This young woman had grown up overseas and moved to the States when she was ten. Her experience of the New England suburb where her family settled was complicated by her early years on a farm, and while she was well liked among her peers, she always felt a little out of place in the hothouse environment of her competitive high school in a competitive town. Then her parents separated, leaving her feeling more adrift. A thoughtful, quiet girl with a deep concern for nonhuman life, she might have come across as tender or even naïve on an application. She was eager to demonstrate that she’d faced some truths about life, but that they weren’t the same sorts of truths her Connecticut town seemed to offer. There was one story that stuck out in her mind, something she couldn’t seem to resolve for herself. “But is it okay to write about a dog?” she asked me. “A puppy?

I said yes, and Princeton did too. Below is one of the supplemental questions from her application.

Evaluate a significant experience, achievement, risk you have taken, or ethical dilemma you have faced and its impact on you.

I spent most of my childhood on a working sheep and cattle farm in rural Australia. My family moved to the States in 2005 so my brother could attend high school, but I’ve returned to the farm every summer since. Last summer, my parents were recently divorced and my brother had other summer plans, so I was alone on the farm for the first time – four hours from the nearest town- with my mother, the farmer and other workers. In the past, I had helped build fences, inoculate stock and do other odd jobs, but this year there was a surprise waiting for me. The farmer bought me a young shepherding dog. On farms such as this, working dogs are not pets: if they cannot work or are a risk to the livestock, they’re a risk to everyone who relies on the farm, and are often put down. The puppy’s survival depended upon my success because I was being trusted to train him and shape his abilities.

When I saw him, it was love at first sight. He tore around the yard, an ash tree branch hanging from the side of his mouth like a cigar, so I called him Ash. I spent hours every evening playing with and training him. After being home schooled for eight years, I knew that consistency and routine would help Ash learn quickly. A few weeks later, I swelled with pride as Ash showed off his innate talent for working sheep. My heart leapt when the farmer uttered one of the biggest compliments any young owner or pup could ever dream to receive, “That pup could win at the Australia dog trials.”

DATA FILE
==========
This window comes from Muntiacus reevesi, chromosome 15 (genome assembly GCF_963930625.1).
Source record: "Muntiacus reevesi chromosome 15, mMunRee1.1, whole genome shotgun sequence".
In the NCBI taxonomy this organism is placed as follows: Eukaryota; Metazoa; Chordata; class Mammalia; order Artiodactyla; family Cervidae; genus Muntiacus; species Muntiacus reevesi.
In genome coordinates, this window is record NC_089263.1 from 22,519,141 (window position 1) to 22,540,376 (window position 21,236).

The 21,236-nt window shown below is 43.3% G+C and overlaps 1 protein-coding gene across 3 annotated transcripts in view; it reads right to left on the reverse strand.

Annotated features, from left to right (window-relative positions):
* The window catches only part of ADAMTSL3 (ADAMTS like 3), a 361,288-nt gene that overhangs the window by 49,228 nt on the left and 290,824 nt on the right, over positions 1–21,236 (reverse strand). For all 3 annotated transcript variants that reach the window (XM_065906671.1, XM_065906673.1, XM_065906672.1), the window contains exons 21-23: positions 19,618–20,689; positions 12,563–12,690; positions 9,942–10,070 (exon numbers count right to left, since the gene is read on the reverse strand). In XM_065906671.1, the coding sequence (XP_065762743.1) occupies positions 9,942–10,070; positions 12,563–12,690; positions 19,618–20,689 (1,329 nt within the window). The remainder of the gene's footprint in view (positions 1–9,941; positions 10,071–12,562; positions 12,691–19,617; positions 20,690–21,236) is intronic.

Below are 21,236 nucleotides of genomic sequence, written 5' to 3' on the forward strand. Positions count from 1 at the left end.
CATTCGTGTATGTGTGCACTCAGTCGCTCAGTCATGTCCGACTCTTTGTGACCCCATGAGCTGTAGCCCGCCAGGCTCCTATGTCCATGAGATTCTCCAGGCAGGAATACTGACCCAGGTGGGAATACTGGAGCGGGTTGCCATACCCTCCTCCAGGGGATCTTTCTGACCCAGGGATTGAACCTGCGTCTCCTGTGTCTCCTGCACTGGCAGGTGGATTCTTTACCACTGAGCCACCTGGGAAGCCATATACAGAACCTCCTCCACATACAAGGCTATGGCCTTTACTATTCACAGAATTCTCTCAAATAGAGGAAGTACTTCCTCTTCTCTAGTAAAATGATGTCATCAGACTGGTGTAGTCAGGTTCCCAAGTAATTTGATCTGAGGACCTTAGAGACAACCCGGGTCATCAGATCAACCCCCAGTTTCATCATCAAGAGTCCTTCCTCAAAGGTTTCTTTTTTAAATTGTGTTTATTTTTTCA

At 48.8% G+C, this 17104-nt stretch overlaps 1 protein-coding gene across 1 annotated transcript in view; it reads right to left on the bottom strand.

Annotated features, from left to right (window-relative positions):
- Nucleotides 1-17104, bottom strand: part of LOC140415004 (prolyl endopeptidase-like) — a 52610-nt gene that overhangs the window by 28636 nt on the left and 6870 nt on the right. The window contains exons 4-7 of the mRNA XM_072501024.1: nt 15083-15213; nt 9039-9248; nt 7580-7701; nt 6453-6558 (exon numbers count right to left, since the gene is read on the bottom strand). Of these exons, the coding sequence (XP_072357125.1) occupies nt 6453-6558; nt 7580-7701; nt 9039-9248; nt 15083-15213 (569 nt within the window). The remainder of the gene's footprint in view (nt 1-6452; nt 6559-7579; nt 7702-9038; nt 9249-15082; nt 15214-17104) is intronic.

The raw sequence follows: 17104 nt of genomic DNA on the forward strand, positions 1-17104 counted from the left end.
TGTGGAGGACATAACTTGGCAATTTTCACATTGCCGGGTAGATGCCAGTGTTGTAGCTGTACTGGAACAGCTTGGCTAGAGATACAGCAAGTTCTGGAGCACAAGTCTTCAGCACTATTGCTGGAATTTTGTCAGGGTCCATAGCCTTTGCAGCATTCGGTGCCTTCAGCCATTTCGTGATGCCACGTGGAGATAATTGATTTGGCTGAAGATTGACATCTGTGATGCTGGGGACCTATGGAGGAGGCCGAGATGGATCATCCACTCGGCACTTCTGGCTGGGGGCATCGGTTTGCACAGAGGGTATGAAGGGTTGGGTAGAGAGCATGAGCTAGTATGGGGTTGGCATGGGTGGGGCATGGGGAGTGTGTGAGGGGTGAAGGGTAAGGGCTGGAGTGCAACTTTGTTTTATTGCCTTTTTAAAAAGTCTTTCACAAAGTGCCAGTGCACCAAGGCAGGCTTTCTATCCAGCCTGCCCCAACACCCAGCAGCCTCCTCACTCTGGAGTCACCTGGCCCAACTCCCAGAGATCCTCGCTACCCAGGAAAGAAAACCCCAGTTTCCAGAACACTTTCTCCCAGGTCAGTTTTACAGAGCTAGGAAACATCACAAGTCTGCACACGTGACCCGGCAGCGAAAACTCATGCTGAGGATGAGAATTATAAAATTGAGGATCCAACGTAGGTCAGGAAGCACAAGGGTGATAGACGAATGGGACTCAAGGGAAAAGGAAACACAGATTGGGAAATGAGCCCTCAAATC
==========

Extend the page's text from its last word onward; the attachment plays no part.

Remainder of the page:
However, a few weeks later, Ash took a distressing turn. He became timid and withdrawn, would no longer come when I called, and began running away for hours at a time. Confused and devastated, I knew I could no longer keep him when he killed a lamb while I mustered a paddock. Overnight, Ash became a liability, and it was now up to me to remove this risk to the farm. Working in such rough country often brings one face to face with the harsh realities of life and death, but nothing could have prepared me for having to decide Ash’s fate. The farmer told me I had one choice: essentially play G-d and humanely put him down by shooting him. I felt sick to my stomach and could not even begin to contemplate taking a life. It was difficult and jarring to speak with my friends from school and have them not understand why I could not keep him. The conflict brought to the forefront many of the cultural differences I face with my friends in our suburban prep school environment and the unintended isolation that accompanies those differences. I could not bring him back to the U.S. He was not a pet dog. It would be cruel to cage a young working pup in a fenced yard for the rest of his life. In tears of sadness, frustration and helplessness, I ran to my mother for advice and comfort. Over the past few years, the crumbling of my family due to divorce had brought my mother and me closer together. Knowing my mother would be there to support me no matter what, comforted me and gave me the confidence I needed to act. The divorce taught me that at times you have to be strong through the tough times and things will turn out better in the end. Some difficult decisions, while painful in the short run, in the long run will end up being the right decision.

Gathering all the money I had earned that summer, I bought Ash from the farmer, making him truly my responsibility. Later that day, I watched for hours as Ash played in the crashing waves of the cold Pacific and was struck by the fact that all life and all nature are so much bigger than me. I had no right to decide the fate of another living thing, as I was just as important and just as inadequate as he was. I felt trapped. I realized my only hope was to almost rewind time by calling Ash’s previous owners and asking if they would take him back as a breeding dog. Relief flooded through every inch of my being when they agreed. But the morning Ash was set to leave, I could not help but to second-guess my decision. I felt ill-equipped to make decisions for another life, and I felt I had failed Ash. Guilt weighed me down for weeks, and at times still does. Yet I now know that sometimes, impossible decisions will present themselves. I just have to be confident in myself and know that I did the best I could to give Ash a chance at life. Letting go of someone I loved for his own best interests brought out an inner strength I did not even know I had. I treasure the time we had together and the lessons he taught me about the real responsibilities of love and life.